Tougher vessels theoretically can be built (say, using vanadium, molybdenum alloys and such), but they will cost astronomical sums and still won't be 100% safe wrt meltdown.

Safety versus meltdown can be achieved only by designing in very robust emergency cooling systems. In my "armchair engineer" view, something like "reactor sitting in a stainless steel lined pit with no drains, and with a set of large tanks beside it which can be manually drained into the pit, no electricity needed" should work.
zapperzero
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#30
Mar5-13, 06:15 AM
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Quote Quote by nikkkom View Post
with a set of large tanks beside it which can be manually drained into the pit, no electricity needed" should work.
Large tanks of what, please?
nikkkom
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#31
Mar5-13, 07:38 AM
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Quote Quote by zapperzero View Post
Large tanks of what, please?
Water.
jim hardy
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#32
Mar5-13, 12:22 PM
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Quote Quote by nikkkom View Post

Safety versus meltdown can be achieved only by designing in very robust emergency cooling systems. In my "armchair engineer" view, something like "reactor sitting in a stainless steel lined pit with no drains, and with a set of large tanks beside it which can be manually drained into the pit, no electricity needed" should work.
You just described PWR "Acumulators".
Kutt
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#33
Mar5-13, 02:44 PM
P: 236
There should be robust "last resort" emergency cooling systems which can be manually operated by hand without electricity to supply the reactor with water. If such systems existed at Fukushima, the safety and stability of the reactors would have been ensured.

More water can be brought in via truck or helicopter if needed.

Speaking of, is it possible to bring in more diesel fuel to nuclear power plants by the truckload in case the emergency diesel generators run dry?

The roads leading to the Fukushima Daiichi NPP were blocked by debris from the Tsunami, making this impossible.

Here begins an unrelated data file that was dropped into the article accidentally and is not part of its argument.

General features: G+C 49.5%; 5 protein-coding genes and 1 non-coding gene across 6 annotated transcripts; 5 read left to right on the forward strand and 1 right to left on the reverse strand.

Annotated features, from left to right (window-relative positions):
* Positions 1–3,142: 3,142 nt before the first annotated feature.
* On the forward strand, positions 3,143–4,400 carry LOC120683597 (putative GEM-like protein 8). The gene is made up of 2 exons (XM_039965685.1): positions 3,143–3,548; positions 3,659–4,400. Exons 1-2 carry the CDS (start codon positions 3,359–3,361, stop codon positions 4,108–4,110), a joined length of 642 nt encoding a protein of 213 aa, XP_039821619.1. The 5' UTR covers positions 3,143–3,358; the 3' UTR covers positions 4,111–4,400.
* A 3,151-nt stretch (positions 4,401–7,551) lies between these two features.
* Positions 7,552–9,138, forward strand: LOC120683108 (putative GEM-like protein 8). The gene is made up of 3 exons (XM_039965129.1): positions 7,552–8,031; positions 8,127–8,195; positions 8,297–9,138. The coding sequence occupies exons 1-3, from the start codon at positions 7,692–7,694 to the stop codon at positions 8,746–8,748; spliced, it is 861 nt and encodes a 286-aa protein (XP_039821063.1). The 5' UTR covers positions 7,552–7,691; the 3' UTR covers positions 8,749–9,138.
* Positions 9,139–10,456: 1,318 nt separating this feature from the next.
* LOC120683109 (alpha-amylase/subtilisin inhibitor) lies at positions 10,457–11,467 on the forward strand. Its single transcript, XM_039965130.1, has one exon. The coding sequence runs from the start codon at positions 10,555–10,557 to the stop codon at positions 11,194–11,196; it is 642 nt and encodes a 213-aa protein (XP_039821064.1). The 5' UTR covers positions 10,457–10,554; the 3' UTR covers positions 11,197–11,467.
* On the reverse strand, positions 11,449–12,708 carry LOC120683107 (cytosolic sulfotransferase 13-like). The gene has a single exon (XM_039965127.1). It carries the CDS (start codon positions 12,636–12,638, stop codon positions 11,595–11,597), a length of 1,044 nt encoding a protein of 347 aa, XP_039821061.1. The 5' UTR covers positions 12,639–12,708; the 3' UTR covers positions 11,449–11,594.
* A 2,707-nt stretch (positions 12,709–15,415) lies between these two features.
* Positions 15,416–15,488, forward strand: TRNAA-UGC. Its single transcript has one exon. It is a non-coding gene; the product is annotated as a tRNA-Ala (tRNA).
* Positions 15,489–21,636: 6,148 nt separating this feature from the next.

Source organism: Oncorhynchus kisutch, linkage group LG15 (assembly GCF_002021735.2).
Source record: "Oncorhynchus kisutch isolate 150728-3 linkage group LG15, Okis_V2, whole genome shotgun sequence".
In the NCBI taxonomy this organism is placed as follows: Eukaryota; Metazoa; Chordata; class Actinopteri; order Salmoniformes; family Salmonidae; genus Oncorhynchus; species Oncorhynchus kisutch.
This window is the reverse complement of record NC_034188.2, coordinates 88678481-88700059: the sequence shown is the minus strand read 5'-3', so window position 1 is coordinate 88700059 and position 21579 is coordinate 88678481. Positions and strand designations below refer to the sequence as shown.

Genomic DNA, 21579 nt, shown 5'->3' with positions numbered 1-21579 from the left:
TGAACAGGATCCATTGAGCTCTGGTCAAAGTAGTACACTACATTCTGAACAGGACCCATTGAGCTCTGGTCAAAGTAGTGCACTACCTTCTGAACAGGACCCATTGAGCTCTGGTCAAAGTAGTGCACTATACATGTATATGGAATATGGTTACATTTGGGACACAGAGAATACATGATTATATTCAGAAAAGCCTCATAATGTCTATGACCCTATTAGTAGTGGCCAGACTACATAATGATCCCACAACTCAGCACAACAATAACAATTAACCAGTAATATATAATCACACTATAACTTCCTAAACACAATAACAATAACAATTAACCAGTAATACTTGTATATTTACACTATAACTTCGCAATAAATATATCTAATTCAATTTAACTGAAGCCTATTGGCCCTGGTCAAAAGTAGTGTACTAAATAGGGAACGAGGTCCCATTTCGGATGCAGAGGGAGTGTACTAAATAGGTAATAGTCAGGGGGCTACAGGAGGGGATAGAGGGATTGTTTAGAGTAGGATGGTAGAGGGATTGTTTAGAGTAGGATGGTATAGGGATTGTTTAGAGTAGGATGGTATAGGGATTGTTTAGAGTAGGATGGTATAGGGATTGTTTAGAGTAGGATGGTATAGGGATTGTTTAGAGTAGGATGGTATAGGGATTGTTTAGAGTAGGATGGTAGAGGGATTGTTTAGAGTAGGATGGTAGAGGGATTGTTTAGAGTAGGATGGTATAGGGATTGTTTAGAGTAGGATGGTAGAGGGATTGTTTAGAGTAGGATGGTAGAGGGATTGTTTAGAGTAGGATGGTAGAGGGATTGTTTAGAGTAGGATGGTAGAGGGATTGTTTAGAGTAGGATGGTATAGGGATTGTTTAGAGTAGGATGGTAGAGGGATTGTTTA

nikkkom
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#34
Mar5-13, 03:11 PM
P: 549
Quote Quote by jim hardy View Post
You just described PWR "Acumulators".
No. Accumulators are high pressure tanks (nitrogen pressurized) with water which are meant to inject this water into primary coolant loop.

They require RPV to be depressurized. As you know, in Fukushima depressurizing RPV and PCV proved difficult. Fail.

What I described are tanks which can, if all else fails, flood reactor pit and submerge the reactor, i.e. cool reactor from the outside.
nikkkom
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#35
Mar5-13, 03:29 PM
P: 549
Quote Quote by Kutt View Post
Speaking of, is it possible to bring in more diesel fuel to nuclear power plants by the truckload in case the emergency diesel generators run dry?
There should be enough fuel for weeks. And fuel can be delivered, by air if needed. But it's not of much use if your diesels or electrical switchboards are flooded, right?...
jim hardy
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#36
Mar5-13, 04:05 PM
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Quote Quote by nikkom
What I described are tanks which can, if all else fails, flood reactor pit and submerge the reactor, i.e. cool reactor from the outside.
Fair enough. You're suggesting a passive containment flood system.
Ours was active not passive and used pumps. It was intended to reduce containment pressure, it fed spray nozzles in upper containment near ceiling ..

Our accumulators were pressurized to about 1/3 reactor operating pressure so they'd flood vessel while pressure is on the way down following a break.

Fukushima operators might have been able to depressurize had they done it very early. It is suggested in the ORNL station blackout study to do that.
Hindsight is always 20/20....


.........................

we kept 30 days diesel fuel onsite. Yes, it was trucked in.